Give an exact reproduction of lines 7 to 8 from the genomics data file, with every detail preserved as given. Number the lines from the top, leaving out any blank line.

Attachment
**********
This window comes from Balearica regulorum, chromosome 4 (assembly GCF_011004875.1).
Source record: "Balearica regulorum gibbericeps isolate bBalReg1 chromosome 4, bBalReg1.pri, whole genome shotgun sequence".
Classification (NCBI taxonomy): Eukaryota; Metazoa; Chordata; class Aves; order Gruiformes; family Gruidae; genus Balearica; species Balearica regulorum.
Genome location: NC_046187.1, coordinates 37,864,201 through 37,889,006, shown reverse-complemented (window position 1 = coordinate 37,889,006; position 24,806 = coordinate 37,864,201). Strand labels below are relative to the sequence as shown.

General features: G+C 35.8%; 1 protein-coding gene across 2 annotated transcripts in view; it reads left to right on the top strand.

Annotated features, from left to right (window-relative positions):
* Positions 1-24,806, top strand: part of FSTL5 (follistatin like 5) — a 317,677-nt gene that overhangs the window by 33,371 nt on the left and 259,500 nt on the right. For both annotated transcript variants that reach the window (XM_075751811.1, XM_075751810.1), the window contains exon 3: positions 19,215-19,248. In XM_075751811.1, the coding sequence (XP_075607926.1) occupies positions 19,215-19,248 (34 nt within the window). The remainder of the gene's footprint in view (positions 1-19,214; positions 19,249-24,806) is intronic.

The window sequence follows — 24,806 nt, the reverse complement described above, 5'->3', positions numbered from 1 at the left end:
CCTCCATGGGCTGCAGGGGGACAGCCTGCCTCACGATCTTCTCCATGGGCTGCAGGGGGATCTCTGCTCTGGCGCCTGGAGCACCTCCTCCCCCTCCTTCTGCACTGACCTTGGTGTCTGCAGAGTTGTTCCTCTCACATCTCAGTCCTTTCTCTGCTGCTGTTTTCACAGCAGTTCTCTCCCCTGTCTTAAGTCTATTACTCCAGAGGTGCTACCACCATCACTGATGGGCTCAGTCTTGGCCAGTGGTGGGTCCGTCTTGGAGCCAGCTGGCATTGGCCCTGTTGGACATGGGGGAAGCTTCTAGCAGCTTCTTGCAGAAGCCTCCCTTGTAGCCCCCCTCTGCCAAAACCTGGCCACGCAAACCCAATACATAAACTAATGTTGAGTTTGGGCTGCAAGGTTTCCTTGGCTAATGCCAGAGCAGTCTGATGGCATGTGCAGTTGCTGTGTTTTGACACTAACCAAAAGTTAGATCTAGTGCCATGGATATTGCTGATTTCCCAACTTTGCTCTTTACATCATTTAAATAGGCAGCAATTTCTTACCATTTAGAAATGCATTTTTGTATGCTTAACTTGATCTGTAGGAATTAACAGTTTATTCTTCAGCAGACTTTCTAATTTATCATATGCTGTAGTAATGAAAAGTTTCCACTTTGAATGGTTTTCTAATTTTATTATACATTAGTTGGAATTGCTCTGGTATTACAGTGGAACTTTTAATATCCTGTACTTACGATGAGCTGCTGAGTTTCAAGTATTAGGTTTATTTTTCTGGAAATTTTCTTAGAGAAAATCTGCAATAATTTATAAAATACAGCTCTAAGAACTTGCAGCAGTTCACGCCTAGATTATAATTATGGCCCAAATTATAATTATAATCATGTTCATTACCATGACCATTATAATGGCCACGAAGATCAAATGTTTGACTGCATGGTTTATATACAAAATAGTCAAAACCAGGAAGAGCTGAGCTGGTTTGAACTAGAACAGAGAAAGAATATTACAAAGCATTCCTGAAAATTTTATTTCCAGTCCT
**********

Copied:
* Positions 1-24,806, top strand: part of FSTL5 (follistatin like 5) — a 317,677-nt gene that overhangs the window by 33,371 nt on the left and 259,500 nt on the right. For both annotated transcript variants that reach the window (XM_075751811.1, XM_075751810.1), the window contains exon 3: positions 19,215-19,248. In XM_075751811.1, the coding sequence (XP_075607926.1) occupies positions 19,215-19,248 (34 nt within the window). The remainder of the gene's footprint in view (positions 1-19,214; positions 19,249-24,806) is intronic.

The window sequence follows — 24,806 nt, the reverse complement described above, 5'->3', positions numbered from 1 at the left end: